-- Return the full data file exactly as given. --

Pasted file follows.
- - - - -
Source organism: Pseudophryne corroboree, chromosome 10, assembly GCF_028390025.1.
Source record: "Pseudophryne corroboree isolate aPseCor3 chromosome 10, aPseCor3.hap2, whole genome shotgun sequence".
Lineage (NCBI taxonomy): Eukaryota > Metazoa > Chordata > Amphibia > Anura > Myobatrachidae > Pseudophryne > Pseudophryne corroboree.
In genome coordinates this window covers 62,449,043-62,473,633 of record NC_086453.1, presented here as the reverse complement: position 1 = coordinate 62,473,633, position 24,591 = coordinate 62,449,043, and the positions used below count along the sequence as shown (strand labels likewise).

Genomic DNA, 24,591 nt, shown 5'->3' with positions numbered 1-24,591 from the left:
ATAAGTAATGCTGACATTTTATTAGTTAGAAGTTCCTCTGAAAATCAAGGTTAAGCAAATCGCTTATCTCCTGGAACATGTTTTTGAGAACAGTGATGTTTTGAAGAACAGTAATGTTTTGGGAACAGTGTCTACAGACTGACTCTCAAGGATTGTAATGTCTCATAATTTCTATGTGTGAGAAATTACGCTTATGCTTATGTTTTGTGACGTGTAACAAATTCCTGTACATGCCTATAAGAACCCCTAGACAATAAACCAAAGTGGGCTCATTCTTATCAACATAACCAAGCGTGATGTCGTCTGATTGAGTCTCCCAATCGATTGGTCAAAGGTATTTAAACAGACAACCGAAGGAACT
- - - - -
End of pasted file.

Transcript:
Source organism: Pseudophryne corroboree, chromosome 10, assembly GCF_028390025.1.
Source record: "Pseudophryne corroboree isolate aPseCor3 chromosome 10, aPseCor3.hap2, whole genome shotgun sequence".
Lineage (NCBI taxonomy): Eukaryota > Metazoa > Chordata > Amphibia > Anura > Myobatrachidae > Pseudophryne > Pseudophryne corroboree.
In genome coordinates this window covers 62,449,043-62,473,633 of record NC_086453.1, presented here as the reverse complement: position 1 = coordinate 62,473,633, position 24,591 = coordinate 62,449,043, and the positions used below count along the sequence as shown (strand labels likewise).

Genomic DNA, 24,591 nt, shown 5'->3' with positions numbered 1-24,591 from the left:
ATAAGTAATGCTGACATTTTATTAGTTAGAAGTTCCTCTGAAAATCAAGGTTAAGCAAATCGCTTATCTCCTGGAACATGTTTTTGAGAACAGTGATGTTTTGAAGAACAGTAATGTTTTGGGAACAGTGTCTACAGACTGACTCTCAAGGATTGTAATGTCTCATAATTTCTATGTGTGAGAAATTACGCTTATGCTTATGTTTTGTGACGTGTAACAAATTCCTGTACATGCCTATAAGAACCCCTAGACAATAAACCAAAGTGGGCTCATTCTTATCAACATAACCAAGCGTGATGTCGTCTGATTGAGTCTCCCAATCGATTGGTCAAAGGTATTTAAACAGACAACCGAAGGAACT